Audio restoration specialist shares the original unabridged version of ‘Majulah Singapura’ from 1959

Have you heard the new rendition of Singapore’s national anthem ‘Majulah Singapura’? When the government announced that it would introduce a new rendition of the national anthem performed by the Singapore Symphony Orchestra, the internet wasn’t too keen on the idea.

Netizens questioned the need for a new rendition when the current one is so beloved and many worried how different the anthem would sound.

One Singaporean, Mr Lee Leng Kok who is an audio restoration specialist, took to Facebook to share the actual original version of the national anthem, noting that it is different from the version that many Singaporeans are familiar with today.

He pointed out that the old and newly recorded versions of the national anthem are abridged versions of Mr Zubir Said’s composition which was edited at the request of the government when Singapore became independent in 1965.

The first version of the anthem was actually introduced in 1959 when Singapore became a self-governed state under the British.

Mr Lee said he had uploaded a 78-rpm record of the remastered anthem which he said was the original. However, a friend of his, Lai Chee Kian, corrected him to say that the version he uploaded was not actually the earliest version of Majulah Singapura.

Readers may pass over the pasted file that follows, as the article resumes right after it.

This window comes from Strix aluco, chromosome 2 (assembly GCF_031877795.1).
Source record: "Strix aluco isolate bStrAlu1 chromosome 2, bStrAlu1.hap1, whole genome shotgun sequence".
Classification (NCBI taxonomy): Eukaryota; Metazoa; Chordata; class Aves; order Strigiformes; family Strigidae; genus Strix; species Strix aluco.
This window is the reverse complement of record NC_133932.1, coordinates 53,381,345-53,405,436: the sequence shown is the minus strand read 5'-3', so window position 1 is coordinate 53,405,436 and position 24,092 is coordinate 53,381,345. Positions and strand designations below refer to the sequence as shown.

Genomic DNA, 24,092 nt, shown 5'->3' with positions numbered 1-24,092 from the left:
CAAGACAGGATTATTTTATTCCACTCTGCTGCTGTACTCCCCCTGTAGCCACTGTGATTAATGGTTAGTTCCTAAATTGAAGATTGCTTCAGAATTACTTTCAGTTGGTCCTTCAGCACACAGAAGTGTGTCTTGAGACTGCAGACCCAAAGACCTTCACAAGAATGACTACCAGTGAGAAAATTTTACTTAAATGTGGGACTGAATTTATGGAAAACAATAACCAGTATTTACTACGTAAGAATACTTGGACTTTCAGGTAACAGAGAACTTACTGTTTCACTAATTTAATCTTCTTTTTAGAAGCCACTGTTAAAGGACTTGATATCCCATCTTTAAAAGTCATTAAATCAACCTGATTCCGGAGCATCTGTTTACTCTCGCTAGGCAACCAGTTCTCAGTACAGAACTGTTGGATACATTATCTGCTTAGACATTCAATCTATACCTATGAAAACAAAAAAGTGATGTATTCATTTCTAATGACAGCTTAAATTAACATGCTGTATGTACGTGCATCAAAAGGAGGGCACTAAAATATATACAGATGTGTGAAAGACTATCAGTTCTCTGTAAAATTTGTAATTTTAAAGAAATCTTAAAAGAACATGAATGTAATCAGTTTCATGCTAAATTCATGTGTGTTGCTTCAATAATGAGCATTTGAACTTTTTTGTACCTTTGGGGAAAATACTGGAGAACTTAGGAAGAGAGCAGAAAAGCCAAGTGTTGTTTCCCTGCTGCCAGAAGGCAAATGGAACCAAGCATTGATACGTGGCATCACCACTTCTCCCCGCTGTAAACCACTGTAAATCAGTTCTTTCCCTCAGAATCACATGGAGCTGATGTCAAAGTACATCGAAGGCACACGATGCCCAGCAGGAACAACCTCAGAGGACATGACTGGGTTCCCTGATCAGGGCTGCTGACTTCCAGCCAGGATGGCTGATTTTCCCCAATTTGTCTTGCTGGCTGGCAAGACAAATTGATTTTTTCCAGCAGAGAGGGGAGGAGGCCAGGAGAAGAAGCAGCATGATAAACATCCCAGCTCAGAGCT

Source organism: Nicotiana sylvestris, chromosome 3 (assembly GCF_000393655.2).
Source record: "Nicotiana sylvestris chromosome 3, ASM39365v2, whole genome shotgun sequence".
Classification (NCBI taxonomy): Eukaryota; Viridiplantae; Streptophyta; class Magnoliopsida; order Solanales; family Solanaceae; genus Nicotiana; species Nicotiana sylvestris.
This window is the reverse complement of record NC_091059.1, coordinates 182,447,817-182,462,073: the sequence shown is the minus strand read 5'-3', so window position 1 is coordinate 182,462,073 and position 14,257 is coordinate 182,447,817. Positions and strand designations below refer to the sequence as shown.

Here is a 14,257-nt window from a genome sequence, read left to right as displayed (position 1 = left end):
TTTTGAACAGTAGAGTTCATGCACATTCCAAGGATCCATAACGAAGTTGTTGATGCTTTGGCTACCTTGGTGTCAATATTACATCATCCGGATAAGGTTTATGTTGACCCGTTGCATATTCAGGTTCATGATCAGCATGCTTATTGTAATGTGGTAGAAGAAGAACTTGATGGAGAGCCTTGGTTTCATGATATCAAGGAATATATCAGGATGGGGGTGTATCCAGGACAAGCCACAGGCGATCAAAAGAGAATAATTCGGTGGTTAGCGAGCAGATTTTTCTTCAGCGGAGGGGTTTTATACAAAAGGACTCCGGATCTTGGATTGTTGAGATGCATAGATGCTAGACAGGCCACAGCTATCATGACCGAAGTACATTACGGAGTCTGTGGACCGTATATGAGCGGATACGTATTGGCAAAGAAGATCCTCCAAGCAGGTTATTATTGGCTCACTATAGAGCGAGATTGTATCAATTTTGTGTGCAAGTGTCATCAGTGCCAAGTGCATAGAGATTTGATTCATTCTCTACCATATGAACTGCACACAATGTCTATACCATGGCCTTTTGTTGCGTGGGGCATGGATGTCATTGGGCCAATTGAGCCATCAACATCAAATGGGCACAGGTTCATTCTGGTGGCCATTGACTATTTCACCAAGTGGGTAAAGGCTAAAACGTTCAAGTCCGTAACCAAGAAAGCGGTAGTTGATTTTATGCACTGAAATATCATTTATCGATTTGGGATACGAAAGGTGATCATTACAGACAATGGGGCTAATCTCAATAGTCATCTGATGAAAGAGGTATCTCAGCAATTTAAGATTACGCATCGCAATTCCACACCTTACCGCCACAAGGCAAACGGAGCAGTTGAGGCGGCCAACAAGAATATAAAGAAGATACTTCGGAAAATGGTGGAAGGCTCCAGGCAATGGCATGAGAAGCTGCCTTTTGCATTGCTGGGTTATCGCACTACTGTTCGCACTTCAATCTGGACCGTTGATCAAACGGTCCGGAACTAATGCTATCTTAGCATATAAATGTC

Lai gave Mr Lee the original version along with the lyrics. Mr Lee said “at that moment I thought he was coming to pick a fight, because the lyrics he gave had the word ‘Sentosa’”.

But then Mr Lee says he remembered that he has a flexi disc recording of the National anthem, however it was severely bent, meaning it couldn’t be played in its entirety. From the bits that he could hear, Mr Lee said he heard the original version which was recorded in 1958 and released at the Victoria Theatre in 1959.

Later, another friend, Lee Siu Pan, gave Mr Lee a collection of albums which included another album just like Mr Lee’s damaged flexi disc. With that undamaged album, Mr Lee could finally complete the remastered version of the actual original national anthem.

Mr Lee noted that this 33 rpm flexi disc is rare and doesn’t play on an electric gramophone. Instead, the disc is moulded with wider grooves, requiring a 78 needle stylus to play it at 33 rpm.

Mr Lee shared the remastered version of the original national anthem which you can listen to here:

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